The Trump administration has begun printing the 2020 census without including a question about citizenship status, seemingly bringing an end to a contentious legal battle that reached the highest court in the land. 

In an email obtained by CBS News to attorneys who have been leading the court fight, a lawyer from the Justice Department wrote that "the decision has been made" to print the census without the question and that printing had already begun. The Justice Department confirmed the move later Tuesday afternoon, as did the Commerce Department.

Commerce Secretary Wilbur Ross also said the Census Bureau's focus is assuring a "complete and accurate census." 

"I respect the Supreme Court but strongly disagree with its ruling regarding my decision to reinstate a citizenship question on the 2020 census," Ross said in a statement. "The Census Bureau has started the process of printing the decennial questionnaires without the question. My focus, and that of the bureau and the entire department is to conduct a complete and accurate census."

Last week, the Supreme Court ruled the administration couldn't add the proposed citizenship question because its explanation for doing so was insufficient. Opponents of the question had argued its inclusion would lead to the undercounting of certain demographic groups.

The administration had an opportunity to go back to the drawing board to revise its handling of the situation, but it would have been racing against the clock to do so before the forms needed to be printed.

President Trump had threatened to delay the census, a move that would have immediately run into additional legal obstacles. The Constitution stipulates that the census be taken every 10 years. 

"Seems totally ridiculous that our government, and indeed Country, cannot ask a basic question of Citizenship in a very expensive, detailed and important Census, in this case for 2020," Mr. Trump tweeted after last week's ruling.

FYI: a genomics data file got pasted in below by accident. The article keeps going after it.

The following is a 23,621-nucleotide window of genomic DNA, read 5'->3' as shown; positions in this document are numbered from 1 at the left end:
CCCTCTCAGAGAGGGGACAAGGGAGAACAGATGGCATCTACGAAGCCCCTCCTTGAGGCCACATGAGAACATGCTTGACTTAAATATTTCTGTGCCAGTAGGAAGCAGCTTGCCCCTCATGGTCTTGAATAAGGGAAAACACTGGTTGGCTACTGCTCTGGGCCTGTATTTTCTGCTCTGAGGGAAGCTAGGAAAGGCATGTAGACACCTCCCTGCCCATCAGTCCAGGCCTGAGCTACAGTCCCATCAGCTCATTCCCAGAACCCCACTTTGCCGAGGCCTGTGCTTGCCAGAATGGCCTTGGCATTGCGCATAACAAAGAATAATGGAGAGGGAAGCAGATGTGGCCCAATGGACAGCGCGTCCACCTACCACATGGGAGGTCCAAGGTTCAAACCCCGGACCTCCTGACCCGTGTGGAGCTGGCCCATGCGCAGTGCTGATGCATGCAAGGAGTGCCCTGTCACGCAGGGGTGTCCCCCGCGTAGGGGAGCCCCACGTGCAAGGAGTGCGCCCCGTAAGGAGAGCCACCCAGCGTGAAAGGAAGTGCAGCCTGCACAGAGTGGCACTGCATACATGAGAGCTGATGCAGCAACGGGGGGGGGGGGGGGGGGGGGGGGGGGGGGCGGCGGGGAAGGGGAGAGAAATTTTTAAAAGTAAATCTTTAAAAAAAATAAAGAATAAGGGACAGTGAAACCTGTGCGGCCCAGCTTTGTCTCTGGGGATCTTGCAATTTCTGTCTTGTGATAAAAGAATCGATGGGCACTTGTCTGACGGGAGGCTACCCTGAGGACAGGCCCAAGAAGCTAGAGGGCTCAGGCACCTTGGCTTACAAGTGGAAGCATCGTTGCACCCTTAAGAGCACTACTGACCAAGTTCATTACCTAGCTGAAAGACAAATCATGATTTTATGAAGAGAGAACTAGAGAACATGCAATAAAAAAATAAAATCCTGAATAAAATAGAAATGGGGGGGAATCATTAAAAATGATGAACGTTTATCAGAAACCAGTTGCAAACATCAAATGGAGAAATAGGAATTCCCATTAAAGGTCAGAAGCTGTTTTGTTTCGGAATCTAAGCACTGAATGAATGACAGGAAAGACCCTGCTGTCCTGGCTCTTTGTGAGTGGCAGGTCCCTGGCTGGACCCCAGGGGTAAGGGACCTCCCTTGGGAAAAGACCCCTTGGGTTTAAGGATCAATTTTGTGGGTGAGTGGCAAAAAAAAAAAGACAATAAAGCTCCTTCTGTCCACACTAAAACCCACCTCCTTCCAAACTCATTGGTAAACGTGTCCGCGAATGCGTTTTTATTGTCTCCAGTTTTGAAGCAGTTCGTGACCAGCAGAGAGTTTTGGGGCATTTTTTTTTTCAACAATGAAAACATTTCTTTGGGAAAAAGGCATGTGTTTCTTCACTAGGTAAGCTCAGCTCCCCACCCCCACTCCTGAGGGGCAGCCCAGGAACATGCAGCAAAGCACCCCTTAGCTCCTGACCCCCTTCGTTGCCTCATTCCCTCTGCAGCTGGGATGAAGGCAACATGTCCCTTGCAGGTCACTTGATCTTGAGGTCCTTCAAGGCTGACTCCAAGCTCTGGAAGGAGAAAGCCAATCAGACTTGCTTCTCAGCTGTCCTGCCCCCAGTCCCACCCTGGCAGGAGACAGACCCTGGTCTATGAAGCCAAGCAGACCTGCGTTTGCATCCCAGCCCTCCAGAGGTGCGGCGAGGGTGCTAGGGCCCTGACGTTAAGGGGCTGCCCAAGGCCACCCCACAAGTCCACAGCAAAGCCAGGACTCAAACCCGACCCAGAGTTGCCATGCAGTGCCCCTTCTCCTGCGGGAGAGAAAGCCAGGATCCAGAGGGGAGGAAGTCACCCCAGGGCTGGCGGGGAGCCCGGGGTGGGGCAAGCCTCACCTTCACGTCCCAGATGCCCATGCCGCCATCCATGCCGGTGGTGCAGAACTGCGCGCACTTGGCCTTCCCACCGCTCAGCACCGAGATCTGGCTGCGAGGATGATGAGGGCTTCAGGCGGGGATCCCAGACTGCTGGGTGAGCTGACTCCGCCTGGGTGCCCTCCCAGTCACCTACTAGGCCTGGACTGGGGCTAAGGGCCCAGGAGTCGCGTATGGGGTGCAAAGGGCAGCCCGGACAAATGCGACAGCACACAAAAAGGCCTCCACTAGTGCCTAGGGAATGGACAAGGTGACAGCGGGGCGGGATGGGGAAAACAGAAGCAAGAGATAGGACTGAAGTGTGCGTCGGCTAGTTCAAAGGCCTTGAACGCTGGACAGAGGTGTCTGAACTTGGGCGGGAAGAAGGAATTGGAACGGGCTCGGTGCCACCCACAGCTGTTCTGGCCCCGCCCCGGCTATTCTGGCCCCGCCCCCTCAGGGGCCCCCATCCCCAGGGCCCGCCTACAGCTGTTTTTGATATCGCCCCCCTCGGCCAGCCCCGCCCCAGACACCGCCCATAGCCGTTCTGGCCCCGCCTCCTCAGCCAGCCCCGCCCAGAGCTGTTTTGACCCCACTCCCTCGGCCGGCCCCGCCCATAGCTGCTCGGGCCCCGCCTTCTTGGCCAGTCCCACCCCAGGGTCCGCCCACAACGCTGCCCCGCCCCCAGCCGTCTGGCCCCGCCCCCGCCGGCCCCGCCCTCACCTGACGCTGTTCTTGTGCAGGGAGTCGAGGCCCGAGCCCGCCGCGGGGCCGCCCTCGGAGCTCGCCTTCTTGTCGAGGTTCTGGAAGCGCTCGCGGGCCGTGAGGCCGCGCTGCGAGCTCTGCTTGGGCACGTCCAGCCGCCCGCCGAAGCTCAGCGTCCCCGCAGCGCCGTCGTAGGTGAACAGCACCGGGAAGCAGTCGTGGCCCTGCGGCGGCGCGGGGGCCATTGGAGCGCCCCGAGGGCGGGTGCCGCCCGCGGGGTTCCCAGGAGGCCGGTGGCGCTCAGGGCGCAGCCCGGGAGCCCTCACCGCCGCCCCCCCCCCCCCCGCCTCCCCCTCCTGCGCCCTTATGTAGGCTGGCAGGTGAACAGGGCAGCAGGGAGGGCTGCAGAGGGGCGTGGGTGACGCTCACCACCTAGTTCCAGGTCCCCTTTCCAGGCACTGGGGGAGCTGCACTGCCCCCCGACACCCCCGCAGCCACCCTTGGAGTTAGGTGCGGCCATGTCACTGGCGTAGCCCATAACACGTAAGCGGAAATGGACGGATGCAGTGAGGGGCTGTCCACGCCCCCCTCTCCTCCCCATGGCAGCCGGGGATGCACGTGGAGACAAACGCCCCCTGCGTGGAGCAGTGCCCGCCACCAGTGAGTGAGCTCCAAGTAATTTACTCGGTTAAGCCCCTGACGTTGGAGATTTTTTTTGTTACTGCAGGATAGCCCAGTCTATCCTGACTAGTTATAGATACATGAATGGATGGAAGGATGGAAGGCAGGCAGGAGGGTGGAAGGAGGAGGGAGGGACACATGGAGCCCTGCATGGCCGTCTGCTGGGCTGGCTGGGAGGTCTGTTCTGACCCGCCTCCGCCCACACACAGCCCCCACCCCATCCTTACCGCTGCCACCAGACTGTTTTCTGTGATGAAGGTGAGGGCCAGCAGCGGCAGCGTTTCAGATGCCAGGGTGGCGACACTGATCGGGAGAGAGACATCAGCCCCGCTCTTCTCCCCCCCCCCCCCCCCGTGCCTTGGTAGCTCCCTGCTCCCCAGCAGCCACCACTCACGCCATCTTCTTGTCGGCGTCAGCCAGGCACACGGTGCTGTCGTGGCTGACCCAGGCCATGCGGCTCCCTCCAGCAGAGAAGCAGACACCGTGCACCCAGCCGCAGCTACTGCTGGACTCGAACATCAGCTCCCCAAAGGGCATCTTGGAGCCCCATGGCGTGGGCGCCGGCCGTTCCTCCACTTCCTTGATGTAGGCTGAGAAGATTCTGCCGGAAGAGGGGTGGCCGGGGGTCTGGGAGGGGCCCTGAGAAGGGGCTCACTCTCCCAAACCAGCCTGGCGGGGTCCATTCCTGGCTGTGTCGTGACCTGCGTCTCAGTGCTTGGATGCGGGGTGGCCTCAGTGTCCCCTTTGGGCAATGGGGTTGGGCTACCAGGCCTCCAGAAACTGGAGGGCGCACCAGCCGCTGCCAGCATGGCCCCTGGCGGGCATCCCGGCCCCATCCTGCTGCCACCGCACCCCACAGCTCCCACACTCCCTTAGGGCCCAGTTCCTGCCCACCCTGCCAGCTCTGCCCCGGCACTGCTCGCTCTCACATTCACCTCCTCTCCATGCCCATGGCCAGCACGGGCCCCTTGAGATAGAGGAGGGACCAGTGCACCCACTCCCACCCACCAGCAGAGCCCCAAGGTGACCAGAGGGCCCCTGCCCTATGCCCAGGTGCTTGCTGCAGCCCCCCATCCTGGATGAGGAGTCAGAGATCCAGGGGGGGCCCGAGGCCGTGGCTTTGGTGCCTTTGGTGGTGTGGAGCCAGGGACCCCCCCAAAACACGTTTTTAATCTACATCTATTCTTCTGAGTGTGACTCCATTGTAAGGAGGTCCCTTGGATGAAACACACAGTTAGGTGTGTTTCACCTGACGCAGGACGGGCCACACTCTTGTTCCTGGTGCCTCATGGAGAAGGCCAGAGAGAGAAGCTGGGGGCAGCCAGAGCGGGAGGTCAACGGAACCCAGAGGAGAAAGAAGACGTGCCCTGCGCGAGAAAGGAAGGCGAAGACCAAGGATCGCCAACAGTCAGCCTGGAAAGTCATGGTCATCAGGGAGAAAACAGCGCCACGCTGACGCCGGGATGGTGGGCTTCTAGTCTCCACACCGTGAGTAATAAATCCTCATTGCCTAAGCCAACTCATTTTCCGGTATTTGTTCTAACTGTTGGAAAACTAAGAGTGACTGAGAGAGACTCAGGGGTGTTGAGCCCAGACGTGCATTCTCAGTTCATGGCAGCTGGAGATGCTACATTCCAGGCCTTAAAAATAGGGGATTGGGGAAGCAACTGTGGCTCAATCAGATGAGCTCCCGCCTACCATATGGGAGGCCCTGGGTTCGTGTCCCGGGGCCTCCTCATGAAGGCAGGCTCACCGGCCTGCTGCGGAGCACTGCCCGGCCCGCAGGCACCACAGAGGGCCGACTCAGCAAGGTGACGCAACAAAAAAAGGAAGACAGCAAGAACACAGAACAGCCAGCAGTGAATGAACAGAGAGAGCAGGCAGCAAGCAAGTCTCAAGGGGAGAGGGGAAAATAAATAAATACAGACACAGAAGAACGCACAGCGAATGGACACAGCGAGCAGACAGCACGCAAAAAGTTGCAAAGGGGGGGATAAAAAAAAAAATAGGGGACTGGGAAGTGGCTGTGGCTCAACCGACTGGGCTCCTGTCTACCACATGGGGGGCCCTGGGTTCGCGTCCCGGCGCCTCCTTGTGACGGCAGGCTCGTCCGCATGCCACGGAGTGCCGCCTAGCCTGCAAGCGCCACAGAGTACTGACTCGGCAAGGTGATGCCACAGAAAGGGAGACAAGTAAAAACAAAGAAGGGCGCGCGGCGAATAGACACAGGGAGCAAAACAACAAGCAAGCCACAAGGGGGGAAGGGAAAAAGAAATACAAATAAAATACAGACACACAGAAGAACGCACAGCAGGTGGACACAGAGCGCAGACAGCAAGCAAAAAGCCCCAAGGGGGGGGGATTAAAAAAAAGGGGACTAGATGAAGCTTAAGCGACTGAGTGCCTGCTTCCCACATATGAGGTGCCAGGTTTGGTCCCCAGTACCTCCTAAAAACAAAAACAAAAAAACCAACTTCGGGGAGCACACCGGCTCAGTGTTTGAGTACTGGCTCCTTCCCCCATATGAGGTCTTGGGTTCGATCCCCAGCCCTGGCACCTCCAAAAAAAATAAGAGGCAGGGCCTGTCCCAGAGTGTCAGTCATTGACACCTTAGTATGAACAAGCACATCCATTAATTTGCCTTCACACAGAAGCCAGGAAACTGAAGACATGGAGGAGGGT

Rep. Elijah Cummings, chairman of the House Oversight Committee, said he was "encouraged" over the administration's decision. Cummings is still waiting for documents from the Trump administration over its plans to add the controversial question. 

"I am encouraged that administration officials dropped President Trump's unconstitutional plan to postpone the census just because he lost the Supreme Court case," Cummings wrote. "The Trump administration put our country through more than a year of wasted time and squandered resources—all in the service of an illegal attempt to add a discriminatory question based on a pretext. Now they need to direct all their attention to the nuts and bolts of putting on the census next year. The Census Bureau has a responsibility under the Constitution to get an accurate count."

"The Attorney General and the Secretary of Commerce must now turn over all of the documents our Committee has subpoenaed on a bipartisan basis," Cummings added. 

The White House has not publicly commented on the matter yet.

Camilo Montoya-Galvez contributed to this report.